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Some programming languages like e.g. Scala have the concept of Option types (also called Maybe), which can either contain a value or not.

From what I've read about them they are considered widely to be a superior way of dealing with this issue than null, because they explicitly force the programmer to consider the cases where there might not be a value instead of just blowing up during runtime.

Checked Exceptions in Java on the other hand seem to be considered a bad idea, and Java seems to be the only widely used language that implements them. But the idea behind them seems to be somewhat similar to the Option type, to explicitly force the programmer to deal with the fact that an exception might be thrown.

Are there some additional problems with checked Exceptions that Option types don't have? Or are these ideas not as similar as I think, and there are good reasons for forcing explicit handling for Options and not for Exceptions?

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Also see the Either e a datatype. –  Matt Fenwick Mar 29 '13 at 13:55
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About checked exceptions: as a user of multitude of open source and internal Java libs with evolving code base and missing/outdated docs, I shudder at the thought that Java would not enforce certain exceptions to be explicitly declared. It would be a nightmare of unhandled runtime errors popping up at bad places, unexpectedly. And Java7 finally makes exception handling almost sane, getting rid of much of the old try-catch clutter. –  hyde Mar 29 '13 at 17:45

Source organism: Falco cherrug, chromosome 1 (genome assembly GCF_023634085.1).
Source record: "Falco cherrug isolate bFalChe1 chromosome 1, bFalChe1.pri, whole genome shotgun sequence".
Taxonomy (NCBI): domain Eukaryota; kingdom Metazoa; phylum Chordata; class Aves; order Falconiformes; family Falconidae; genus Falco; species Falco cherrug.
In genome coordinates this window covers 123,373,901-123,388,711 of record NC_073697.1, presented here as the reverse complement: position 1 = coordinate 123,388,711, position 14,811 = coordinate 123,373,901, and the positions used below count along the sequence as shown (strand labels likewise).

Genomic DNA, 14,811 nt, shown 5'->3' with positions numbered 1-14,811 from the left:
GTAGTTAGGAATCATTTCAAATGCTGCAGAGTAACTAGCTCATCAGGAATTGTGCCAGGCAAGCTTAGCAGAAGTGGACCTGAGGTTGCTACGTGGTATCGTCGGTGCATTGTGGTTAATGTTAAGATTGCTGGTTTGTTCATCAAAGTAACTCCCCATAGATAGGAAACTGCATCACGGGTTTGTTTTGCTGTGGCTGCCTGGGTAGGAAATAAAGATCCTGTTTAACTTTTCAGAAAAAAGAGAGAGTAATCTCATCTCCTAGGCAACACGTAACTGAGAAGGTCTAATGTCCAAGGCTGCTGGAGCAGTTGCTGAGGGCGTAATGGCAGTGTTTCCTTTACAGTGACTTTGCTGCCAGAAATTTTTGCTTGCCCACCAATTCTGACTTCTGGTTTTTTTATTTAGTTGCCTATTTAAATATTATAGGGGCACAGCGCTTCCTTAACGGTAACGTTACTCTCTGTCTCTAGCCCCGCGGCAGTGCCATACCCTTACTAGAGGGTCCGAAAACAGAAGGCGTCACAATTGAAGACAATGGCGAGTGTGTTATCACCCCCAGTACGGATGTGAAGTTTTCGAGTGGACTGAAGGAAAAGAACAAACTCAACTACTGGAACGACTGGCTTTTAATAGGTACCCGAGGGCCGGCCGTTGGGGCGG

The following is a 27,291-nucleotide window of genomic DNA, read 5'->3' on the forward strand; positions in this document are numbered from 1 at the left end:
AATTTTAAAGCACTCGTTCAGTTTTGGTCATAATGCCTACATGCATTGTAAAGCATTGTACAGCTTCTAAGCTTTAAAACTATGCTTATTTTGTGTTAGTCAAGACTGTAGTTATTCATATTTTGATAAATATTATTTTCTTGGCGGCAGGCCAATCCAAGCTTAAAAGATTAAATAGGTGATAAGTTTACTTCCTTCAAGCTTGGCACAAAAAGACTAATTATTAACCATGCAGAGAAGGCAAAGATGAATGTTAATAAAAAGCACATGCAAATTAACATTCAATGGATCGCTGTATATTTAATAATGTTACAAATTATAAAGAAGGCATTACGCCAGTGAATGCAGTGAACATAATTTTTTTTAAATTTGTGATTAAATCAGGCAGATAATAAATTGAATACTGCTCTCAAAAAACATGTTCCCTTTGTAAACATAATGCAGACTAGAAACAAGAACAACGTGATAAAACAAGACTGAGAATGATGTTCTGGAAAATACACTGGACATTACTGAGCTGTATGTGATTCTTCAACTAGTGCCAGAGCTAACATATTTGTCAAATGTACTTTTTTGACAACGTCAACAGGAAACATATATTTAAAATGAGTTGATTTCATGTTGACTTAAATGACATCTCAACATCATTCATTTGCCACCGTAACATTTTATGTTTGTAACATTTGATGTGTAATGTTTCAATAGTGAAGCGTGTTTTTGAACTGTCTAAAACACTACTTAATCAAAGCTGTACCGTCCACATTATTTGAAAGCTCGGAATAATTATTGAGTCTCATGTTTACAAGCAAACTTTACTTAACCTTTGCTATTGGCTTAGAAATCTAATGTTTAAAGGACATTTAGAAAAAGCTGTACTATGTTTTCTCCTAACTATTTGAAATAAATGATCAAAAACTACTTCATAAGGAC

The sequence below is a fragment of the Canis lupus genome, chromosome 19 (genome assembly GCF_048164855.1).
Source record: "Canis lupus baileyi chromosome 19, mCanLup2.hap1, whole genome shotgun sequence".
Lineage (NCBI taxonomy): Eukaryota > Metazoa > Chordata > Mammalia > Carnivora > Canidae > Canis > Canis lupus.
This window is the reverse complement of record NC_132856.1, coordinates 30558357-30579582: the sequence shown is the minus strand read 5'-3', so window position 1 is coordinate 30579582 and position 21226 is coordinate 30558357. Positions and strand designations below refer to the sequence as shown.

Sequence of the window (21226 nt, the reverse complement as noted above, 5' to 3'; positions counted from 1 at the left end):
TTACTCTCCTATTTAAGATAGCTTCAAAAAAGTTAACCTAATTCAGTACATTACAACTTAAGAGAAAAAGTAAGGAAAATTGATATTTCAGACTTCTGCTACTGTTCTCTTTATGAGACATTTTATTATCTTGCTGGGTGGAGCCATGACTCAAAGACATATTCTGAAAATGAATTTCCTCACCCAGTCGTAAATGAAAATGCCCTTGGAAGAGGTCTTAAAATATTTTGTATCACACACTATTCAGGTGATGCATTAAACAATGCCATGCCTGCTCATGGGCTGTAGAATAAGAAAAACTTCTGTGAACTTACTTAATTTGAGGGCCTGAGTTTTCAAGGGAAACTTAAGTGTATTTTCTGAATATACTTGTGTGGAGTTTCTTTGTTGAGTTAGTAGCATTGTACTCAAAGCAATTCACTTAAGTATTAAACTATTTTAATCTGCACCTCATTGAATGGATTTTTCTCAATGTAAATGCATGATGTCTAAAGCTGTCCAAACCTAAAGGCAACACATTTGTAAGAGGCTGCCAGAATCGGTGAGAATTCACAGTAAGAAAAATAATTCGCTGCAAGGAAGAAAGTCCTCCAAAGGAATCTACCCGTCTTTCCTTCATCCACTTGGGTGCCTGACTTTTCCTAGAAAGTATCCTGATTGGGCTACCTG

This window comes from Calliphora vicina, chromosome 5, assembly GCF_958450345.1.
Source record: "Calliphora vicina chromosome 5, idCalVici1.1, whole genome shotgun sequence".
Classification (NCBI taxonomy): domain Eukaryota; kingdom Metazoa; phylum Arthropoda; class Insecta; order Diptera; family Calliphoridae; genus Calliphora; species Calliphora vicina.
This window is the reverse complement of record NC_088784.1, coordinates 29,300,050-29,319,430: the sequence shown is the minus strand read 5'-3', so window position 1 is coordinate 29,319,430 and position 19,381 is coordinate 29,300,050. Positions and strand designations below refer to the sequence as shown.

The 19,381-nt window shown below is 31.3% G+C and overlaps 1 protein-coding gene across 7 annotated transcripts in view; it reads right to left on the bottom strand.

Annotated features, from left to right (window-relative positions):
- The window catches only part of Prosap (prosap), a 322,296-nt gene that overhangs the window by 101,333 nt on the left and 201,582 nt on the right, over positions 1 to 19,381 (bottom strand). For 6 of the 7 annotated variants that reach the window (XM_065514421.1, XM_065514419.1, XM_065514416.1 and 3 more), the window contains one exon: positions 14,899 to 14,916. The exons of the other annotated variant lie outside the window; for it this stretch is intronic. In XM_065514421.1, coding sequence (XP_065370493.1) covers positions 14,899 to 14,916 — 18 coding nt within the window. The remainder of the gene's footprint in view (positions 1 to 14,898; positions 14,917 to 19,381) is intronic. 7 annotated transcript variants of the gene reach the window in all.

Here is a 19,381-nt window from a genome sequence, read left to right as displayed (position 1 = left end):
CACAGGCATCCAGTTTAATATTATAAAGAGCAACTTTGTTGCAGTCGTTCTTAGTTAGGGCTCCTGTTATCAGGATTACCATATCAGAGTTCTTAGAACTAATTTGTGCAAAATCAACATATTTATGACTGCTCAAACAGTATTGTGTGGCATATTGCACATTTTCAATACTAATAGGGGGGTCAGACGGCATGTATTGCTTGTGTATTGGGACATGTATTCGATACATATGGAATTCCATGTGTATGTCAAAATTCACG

3 Answers 3

Because Options are composable. There are a lot of useful methods on Option that allow you to write concise code, while still allowing precise control on the flow: map, flatMap, toList, flatten and more. This is due to the fact that Option is a particular kind of monad, some objects that we know very well how to compose. If you did not have these methods and had to pattern match always on Option, or call isDefined often, they would not be nearly as useful.

Instead, while checked exceptions do add some safety, there is not much you can do with them other than catching them or let them bubble up the stack (with the added boilerplate in the type declaration).

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While related, exceptions and Maybe objects do not deal with the same type of problems.

Exceptions

Exceptions really shine when you have to deal non-locally with an exceptional situation (which in some cases happens to be an error). For example you are parsing a csv, and want to protect yourself against lines with wrong formatting. The place where you find that something is wrong may be some function calls away from the line iteration. If you throw an exception at the deepest level (where you find out about the formatting issue), you can catch it in the loop, log the error, and proceed to the next line. You don't have to modify anything in the rest of the code.

Checked exception adds a lot of pain because all the intermediate functions have to declare the throwable type. The feature defeats the original purpose, which is why they are not popular nowadays.

Maybe objects

Maybe objects should be choosen when you are able to deal locally with a "failure". In that sense, they are a replacement for a return code + pass by reference api or a nullable type.

The advantage of the Maybe object is that you explicitly declare that something might be wrong. In haskell, a non maybe object has to have a value, or else the program won't compile.